However, he can be fooled by mis-direction and counter plays at times which is an area that will have to be improved in the NFL.
Overall, Charlton has all the attributes one could desire in a first round pass-rusher. He may not have elite athleticism, but for his size his combine numbers were adequate. He may never be the type of player that leads the league in sacks as he does not possess elite quickness of the edge. However, he should be a consistent pass-rushing presence in the NFL that can get 7-10 sacks a year while being a strong run defender.
Derek Barnett, #9, Tennessee:
Another highly rated pass-rusher in this draft class, Barnett has been one of the most productive edge rushers in college football over the past 3 seasons. Barnett does not have elite size or athleticism but he does have excellent quickness and he displays powerful and technically sound hand usage. He was asked to drop in coverage a decent number of snaps at Tennessee and showed reasonable proficiency in this area. Against the run, Barnett flashes playmaking ability but his aggressiveness can be used against him.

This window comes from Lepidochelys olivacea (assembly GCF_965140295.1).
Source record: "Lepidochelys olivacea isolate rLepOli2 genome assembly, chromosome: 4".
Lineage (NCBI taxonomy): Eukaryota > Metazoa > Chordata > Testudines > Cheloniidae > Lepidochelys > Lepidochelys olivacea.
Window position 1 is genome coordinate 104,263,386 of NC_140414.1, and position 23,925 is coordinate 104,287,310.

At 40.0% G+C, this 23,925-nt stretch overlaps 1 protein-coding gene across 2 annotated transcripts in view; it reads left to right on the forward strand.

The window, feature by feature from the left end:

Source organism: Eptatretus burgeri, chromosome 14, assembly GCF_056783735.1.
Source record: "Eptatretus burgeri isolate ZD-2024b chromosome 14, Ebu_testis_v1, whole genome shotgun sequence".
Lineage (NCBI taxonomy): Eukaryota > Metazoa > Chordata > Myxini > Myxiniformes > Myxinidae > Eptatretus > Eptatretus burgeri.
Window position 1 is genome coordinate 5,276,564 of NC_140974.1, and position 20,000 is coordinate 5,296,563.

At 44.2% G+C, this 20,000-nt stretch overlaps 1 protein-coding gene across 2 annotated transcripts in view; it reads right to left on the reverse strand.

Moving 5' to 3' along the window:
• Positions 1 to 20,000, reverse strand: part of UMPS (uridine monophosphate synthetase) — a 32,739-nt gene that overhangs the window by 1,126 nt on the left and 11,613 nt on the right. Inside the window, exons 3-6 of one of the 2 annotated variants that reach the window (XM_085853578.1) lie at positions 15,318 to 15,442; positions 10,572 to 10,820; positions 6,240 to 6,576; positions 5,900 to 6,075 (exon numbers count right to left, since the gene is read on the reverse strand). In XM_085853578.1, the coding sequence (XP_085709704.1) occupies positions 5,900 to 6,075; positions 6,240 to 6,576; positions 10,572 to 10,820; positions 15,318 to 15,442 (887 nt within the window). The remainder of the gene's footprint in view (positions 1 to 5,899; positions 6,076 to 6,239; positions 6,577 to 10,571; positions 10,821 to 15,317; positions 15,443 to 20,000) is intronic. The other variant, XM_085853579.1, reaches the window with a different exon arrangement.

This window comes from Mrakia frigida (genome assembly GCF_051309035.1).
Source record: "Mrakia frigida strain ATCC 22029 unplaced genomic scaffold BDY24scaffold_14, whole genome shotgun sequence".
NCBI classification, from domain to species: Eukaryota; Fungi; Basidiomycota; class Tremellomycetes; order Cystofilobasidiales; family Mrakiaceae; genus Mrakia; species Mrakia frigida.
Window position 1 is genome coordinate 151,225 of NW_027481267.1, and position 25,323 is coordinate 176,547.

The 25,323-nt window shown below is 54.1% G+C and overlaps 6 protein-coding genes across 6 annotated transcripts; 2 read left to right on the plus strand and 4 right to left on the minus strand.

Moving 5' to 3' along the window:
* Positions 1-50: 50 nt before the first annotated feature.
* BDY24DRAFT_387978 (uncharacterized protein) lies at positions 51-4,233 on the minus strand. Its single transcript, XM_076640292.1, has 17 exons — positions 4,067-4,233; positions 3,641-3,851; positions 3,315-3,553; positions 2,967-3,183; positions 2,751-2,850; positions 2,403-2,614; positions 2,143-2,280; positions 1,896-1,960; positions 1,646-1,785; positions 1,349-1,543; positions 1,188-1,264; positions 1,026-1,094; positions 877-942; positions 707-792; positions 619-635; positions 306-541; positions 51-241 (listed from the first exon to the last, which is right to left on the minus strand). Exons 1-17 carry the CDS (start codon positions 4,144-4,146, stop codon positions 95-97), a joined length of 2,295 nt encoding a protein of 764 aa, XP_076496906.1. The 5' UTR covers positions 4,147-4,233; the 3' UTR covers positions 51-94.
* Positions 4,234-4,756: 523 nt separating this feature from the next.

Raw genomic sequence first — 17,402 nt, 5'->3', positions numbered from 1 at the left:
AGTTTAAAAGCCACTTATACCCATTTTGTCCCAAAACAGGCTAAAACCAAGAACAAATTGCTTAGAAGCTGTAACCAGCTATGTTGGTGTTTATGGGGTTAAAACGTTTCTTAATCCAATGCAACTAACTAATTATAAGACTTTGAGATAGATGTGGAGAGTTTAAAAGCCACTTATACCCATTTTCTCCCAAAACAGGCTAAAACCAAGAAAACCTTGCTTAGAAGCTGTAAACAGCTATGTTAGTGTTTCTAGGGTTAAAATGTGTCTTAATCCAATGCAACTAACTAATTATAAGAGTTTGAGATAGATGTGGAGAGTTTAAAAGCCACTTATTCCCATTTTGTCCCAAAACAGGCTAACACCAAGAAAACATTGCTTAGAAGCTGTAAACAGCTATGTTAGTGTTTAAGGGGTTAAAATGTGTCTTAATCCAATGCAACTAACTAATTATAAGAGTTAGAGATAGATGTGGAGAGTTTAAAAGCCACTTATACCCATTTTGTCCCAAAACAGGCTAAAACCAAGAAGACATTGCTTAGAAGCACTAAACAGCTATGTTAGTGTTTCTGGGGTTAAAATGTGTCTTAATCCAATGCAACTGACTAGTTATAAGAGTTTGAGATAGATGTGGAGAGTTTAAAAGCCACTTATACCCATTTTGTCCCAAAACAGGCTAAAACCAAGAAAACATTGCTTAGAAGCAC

Barnett’s greatest attribute is probably his quick feet and balance, which combined with strong hand placement, allows him to bend the edge well.
Because of his lack of elite first step quickness, he often tries to gain an advantage by timing the snap which in some cases leads to easy sacks, but also leads to offsides penalties. Here’s an example of the snap timing.
Barnett does not have a strong counter move or bull rush which may also be problematic at the next level. However, Barnett’s prowess on the edge allows him to set up blockers and use a quick inside move to generate pressure with some consistency. Here, he is rushing against an OG, but the concept is the same. If he could learn a reliable counter, it will allow him to create pressure even when unable to immediately win with quickness.